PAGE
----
*Or at least get you across the street better – and a video game street at that…


Jonah Lehrer, The Virtues Of Play
*Playgrounds are the best classroom for preschoolers. Research on cognitive development among children and how unstructured playtime is the best way for them to grow.

Kitty Holman, Coverage Of Neuroscience In The Popular Media
*Media coverage of neuroscience is often misguided and sometimes wrong. Holman examines mistakes in recent news stories on neuroscience research.

Science Daily, Bilinguals See The World In A Different Way, Study Suggests
*Fluency in more than one language has the potential to broaden our perspective.

Micah Allen and Gary Williams, Consciousness, Plasticity, And Connectomics: The Role Of Intersubjectivity In Human Cognition
*Different perspective of consciousness as plastic and influenced by sociocultural factors.

Joann Fran, The Future Of Painkillers
*Developments in pain medicine that may bring pain relief faster and with fewer side effects.

Sean, The Unfortunate Truths Of Child Sexual Abuse
*Controversial thoughts and recommendations on how to deal with pedophiles. The author argues that simply demonizing pedophiles is counterproductive and avoids addressing the issue directly.

Miguel Nicolelis, Office Hours
*Video interview with neuroscientist, Miguel Nicolelis, on his research disproving that certain functions are only located in specific parts of the brain.

Robin Marantz, Understanding The Anxious Mind
*On writing and researching anxiety. But also a fascinating look at the drafting process for a major magazine publication, including access to the different drafts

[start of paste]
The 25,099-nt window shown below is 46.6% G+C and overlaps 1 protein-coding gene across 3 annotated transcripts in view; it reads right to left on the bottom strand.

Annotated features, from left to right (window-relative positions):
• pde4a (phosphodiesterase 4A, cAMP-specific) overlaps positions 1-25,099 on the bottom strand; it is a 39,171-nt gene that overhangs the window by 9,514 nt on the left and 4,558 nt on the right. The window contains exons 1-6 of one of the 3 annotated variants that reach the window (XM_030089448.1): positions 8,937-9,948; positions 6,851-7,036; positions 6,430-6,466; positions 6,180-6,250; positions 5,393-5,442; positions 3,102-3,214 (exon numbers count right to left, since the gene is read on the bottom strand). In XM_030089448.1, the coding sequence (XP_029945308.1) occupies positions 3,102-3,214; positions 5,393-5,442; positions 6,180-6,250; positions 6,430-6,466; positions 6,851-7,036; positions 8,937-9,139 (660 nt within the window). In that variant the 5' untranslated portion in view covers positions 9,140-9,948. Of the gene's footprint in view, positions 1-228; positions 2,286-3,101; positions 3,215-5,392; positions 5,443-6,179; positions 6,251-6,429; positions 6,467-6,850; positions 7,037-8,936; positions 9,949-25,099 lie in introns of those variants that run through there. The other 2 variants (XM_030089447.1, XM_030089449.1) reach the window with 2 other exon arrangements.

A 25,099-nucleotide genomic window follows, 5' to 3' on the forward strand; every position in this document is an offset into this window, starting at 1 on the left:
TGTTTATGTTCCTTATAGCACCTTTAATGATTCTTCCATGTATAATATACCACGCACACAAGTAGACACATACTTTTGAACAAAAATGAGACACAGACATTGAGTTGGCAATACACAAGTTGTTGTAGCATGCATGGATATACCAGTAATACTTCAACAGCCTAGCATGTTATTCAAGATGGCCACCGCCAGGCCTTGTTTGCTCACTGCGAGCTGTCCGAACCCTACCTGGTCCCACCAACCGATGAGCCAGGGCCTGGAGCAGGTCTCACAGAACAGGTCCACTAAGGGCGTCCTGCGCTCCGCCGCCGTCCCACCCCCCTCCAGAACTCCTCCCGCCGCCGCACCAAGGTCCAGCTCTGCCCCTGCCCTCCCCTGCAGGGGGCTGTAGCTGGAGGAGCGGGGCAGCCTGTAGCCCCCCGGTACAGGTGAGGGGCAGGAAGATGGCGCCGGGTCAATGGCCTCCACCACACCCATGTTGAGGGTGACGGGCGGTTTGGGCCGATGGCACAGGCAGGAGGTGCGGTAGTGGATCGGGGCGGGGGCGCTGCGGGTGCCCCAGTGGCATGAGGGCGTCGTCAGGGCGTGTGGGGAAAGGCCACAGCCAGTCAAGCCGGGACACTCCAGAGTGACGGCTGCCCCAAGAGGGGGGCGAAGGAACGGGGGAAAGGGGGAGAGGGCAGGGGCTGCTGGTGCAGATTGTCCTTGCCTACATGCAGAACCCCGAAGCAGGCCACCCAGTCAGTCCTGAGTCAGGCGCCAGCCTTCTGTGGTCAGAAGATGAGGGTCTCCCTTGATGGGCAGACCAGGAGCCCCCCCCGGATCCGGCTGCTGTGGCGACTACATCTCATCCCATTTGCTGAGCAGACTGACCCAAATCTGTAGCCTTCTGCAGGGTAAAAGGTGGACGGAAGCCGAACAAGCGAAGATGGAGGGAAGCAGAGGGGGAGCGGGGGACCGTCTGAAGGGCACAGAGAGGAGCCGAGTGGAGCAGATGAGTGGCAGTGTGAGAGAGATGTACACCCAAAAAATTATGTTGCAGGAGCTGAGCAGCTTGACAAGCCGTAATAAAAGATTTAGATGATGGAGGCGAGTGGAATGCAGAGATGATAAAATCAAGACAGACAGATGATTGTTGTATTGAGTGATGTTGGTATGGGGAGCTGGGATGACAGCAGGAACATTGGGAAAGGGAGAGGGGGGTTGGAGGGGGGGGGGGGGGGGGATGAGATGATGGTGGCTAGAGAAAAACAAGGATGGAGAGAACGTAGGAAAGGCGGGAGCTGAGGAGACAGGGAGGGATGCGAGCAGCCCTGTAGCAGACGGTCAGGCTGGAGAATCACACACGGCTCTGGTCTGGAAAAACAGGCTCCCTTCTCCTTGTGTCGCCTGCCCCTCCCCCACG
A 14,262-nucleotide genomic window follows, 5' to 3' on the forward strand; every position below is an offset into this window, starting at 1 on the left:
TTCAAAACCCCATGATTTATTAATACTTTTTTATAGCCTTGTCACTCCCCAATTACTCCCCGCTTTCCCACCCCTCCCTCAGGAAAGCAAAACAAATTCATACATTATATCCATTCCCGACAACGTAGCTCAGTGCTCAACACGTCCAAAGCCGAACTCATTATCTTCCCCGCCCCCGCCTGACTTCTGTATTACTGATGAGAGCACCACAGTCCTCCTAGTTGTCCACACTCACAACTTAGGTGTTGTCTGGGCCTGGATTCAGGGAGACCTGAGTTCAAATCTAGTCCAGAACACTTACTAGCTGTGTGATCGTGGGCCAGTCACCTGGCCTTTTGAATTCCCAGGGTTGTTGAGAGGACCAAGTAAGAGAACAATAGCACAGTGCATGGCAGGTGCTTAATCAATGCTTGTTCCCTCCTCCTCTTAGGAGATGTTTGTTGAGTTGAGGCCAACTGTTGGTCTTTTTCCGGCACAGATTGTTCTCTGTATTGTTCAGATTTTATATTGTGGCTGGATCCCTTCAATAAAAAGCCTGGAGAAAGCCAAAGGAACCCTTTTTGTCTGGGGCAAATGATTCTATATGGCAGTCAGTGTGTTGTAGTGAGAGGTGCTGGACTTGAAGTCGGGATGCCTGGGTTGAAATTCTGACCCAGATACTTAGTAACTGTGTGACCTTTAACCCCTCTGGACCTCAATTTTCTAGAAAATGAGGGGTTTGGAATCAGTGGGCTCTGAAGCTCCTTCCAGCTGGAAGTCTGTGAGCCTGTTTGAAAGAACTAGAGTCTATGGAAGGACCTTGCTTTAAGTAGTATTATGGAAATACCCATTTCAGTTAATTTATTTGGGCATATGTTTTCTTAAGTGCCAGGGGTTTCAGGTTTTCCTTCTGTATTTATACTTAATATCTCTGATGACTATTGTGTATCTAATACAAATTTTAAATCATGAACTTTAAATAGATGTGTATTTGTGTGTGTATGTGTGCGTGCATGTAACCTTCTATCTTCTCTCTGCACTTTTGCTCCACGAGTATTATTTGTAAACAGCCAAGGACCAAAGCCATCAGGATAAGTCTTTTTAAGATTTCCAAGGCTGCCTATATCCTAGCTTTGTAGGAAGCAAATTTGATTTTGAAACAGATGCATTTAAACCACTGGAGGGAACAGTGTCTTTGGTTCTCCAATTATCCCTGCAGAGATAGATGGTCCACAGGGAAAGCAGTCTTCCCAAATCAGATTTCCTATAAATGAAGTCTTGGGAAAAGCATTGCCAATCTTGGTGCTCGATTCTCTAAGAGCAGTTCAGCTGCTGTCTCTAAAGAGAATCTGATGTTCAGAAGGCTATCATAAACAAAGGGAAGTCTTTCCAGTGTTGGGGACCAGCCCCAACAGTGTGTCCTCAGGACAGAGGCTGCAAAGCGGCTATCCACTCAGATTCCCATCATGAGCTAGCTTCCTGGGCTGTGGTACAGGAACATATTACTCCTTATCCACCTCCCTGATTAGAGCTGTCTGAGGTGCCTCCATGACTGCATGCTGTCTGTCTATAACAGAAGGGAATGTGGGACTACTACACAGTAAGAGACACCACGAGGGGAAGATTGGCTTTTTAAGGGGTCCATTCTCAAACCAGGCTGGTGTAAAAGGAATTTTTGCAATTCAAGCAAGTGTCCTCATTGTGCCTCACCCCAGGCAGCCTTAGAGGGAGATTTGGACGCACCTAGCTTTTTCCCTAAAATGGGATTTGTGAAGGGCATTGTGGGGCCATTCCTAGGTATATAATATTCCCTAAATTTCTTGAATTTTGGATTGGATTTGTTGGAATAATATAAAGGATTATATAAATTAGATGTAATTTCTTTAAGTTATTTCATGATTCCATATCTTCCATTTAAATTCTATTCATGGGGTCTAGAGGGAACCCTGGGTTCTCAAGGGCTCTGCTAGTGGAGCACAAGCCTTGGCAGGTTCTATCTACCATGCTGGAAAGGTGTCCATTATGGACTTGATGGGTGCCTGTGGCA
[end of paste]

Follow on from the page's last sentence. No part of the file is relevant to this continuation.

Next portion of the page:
Jason Antrosio, Anthro-Flop-ology
*Sobering catalogue of anthropologists’ attempts at reaching the public and thoughts on why they failed.

Mike, PISA And U.S. Academic Performance: The Zombie Myth That Just Won’t Die
*Reality check for those who use international test scores as indicators of how “poorly” American students are doing. Further analysis actually shows that poverty is the real reason behind low test scores.

John Postill, Free Culture At A Distance
*How the Internet is creating more opportunities for us to learn about other cultures without being in the field.

Nicholas Wade, Supremacy Of A Social Network
*What makes humans different from other primates and the uniqueness of our social networks.

Neanderthals Controlled Fire 400,000 Years Ago
*The “invention” of fire and archaeological evidence of fire building among Neanderthals.

John Hawks, Did Humans Colonize The Northern Latitudes Without Fire?
*The archaeological record shows evidence of fire building only 400,000 years ago, so how did Neanderthals survive before then? A look at the current archaeological evidence and the “discovery of fire”.

Kermit Pattison, Online Video Offers Low-Cost Marketing For Your Company
*I’d love to see more anthropologists “market” their work using online videos. Here’s some good advice that could be adapted from the business world

Selina, 2 Languages In Peaceful Coexistence
*Research showing that bilingualism can occur within the same geographic area, if they are equally spoken in the population.

Matt Soniak, Learning From Tinka
*Scratching in hard to reach places is difficult for most of us, but if your hands are permanently damaged? Video footage of a disabled chimpanzee, who found a new method for scratching himself, which other chimpanzees picked up.

Anthropologists Not Keen On Human Terrain Systems
*Al-Jazeera has picked up on US anthropologists’ criticisms of the Human Terrain System and how this has affected the military’s ability to recruit anthropologists.

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One Response to Wednesday Round Up #147

  1. Pingback: Neandertals, Denisovans, and Anthropology 101 | Living Anthropologically